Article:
While Taylor’s evergreen version has provided the model for transcriptions in the ABRSM Jazz Syllabus and recent Nikki Iles and Friends, Weeks opts for Simone’s classic and stays close to the harmony, rhythm and figurations. In contrast to Home Again, this arrangement seems to me a little harder than it looks on the page, but is well worth it!

People Get Ready  •  Curtis Mayfield & The Impressions

Curtis Mayfield’s songs were often infused with social commentary, and People Get Ready became an anthem of hope for the lost generation of African Americans during the time of the Vietnam War and Civil Rights struggles. Its message that better times are around the corner is no less apt and relevant today as each generation finds its voice and triumphs over the adversity of the times.

This arrangement is stunning in every sense, and a joy to play. The choice of D flat major for the key may seem ambitious, but is as musically effective as it is pedagogically useful for late intermediate players. Here is a piano solo which fully resonates with both the warmth and the advocacy of the original. Bravo!

Blinded by Your Grace (Part 1)  •  Stormzy

Stormzy is perhaps chiefly known as one of the world’s most successful grime artists, but this lovely song shows another side to his musicality, influenced by his love of gospel music.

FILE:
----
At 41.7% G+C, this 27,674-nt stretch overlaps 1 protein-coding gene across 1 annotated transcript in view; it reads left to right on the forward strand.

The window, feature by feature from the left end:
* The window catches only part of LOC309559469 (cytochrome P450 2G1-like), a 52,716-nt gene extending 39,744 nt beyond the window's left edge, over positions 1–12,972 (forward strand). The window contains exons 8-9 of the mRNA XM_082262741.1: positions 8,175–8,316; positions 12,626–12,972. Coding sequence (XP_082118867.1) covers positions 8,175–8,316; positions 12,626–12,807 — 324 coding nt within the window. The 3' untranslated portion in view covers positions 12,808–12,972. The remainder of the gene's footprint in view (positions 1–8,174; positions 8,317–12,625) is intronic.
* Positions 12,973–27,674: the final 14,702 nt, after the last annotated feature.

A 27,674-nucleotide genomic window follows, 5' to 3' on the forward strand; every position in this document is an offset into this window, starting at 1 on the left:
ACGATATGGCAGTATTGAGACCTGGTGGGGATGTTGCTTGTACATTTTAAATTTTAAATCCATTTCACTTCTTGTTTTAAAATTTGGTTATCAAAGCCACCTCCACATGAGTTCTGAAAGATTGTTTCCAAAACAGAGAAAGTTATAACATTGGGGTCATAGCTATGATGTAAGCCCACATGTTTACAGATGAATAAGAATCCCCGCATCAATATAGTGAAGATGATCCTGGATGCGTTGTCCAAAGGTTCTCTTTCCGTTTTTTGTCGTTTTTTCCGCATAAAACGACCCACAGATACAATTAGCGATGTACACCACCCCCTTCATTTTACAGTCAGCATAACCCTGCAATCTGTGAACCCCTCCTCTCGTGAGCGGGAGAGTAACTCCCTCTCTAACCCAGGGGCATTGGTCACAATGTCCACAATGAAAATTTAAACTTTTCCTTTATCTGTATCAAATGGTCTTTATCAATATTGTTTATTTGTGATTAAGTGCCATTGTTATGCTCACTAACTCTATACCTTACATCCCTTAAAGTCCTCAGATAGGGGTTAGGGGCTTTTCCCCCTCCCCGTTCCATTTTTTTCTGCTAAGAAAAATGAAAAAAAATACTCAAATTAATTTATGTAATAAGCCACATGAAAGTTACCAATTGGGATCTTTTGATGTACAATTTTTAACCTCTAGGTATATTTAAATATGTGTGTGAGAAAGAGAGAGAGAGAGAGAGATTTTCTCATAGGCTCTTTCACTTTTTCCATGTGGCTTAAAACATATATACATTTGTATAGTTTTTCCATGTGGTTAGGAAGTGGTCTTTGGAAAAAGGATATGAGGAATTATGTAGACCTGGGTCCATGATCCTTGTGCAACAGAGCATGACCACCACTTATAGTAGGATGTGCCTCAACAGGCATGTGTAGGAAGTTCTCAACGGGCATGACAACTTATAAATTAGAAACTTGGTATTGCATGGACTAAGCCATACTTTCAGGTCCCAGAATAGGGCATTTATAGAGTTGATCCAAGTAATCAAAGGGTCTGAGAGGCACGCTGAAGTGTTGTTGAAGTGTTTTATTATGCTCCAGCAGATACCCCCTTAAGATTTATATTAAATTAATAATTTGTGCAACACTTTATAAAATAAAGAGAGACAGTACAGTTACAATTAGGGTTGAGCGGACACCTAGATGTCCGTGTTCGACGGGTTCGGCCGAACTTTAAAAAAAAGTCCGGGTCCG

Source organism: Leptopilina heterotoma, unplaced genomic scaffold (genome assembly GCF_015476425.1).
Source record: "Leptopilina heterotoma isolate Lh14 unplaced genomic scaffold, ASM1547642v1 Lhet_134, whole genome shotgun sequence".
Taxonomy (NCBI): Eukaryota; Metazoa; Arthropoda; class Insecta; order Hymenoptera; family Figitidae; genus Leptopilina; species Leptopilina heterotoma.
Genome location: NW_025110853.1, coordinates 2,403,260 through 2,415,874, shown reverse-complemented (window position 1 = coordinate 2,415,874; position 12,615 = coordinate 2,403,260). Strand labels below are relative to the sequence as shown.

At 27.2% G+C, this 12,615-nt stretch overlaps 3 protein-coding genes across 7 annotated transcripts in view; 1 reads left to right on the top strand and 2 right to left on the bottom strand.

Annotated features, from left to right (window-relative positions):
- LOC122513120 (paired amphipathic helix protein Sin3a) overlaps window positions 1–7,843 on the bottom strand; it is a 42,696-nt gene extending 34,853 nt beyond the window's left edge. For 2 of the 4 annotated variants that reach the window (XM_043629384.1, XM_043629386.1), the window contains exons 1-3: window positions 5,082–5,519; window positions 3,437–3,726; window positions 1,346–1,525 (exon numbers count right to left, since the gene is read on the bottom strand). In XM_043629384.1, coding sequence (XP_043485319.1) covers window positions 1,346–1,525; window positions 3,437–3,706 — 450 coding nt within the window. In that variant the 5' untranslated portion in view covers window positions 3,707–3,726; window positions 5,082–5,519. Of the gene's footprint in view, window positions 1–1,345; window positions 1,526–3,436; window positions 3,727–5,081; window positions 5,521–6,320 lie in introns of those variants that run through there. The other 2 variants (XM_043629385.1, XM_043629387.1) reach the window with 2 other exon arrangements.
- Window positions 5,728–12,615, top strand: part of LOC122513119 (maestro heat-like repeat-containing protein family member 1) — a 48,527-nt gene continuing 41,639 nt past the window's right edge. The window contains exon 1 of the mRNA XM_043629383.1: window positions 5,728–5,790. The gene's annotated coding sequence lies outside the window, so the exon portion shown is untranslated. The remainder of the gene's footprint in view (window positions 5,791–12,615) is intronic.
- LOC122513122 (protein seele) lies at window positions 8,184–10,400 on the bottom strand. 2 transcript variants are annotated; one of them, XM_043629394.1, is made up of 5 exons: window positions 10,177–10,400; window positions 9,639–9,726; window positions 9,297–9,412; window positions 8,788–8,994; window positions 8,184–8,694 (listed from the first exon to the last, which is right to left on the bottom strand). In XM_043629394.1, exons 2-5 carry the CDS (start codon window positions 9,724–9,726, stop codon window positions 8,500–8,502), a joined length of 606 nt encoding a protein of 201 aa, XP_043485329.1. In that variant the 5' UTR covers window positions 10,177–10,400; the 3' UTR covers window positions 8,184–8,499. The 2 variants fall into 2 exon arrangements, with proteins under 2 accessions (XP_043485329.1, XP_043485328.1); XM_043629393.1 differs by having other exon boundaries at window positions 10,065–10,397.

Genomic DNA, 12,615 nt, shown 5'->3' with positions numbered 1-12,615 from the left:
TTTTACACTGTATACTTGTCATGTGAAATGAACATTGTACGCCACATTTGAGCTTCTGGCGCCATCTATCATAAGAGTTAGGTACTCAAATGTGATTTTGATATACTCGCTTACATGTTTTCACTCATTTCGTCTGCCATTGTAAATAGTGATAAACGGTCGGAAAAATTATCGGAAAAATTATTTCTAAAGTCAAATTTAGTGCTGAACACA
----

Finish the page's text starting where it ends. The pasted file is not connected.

Here the arrangement does an expert job of delivering the detailed inflections of the gospel piano style, providing an object lesson in how to approach this musical genre as a player. Given the freedom of pulse in the original version, and the detailed notation here, players will need to pay particular attention to their timing in order to get the best results.

Wake Up Everybody  •  Harold Melvin & The Blue Notes

If classic R&B is your thing, you’ll be delighted to find this favourite from 1975 included in the collection! The song was written by Gene McFadden, John Whitehead and Victor Carstarphen; the theme of social consciousness in the lyrics may have been a little out-of-character for Harold Melvin & The Blue Notes, but has helped elevated the song to classic anthem status.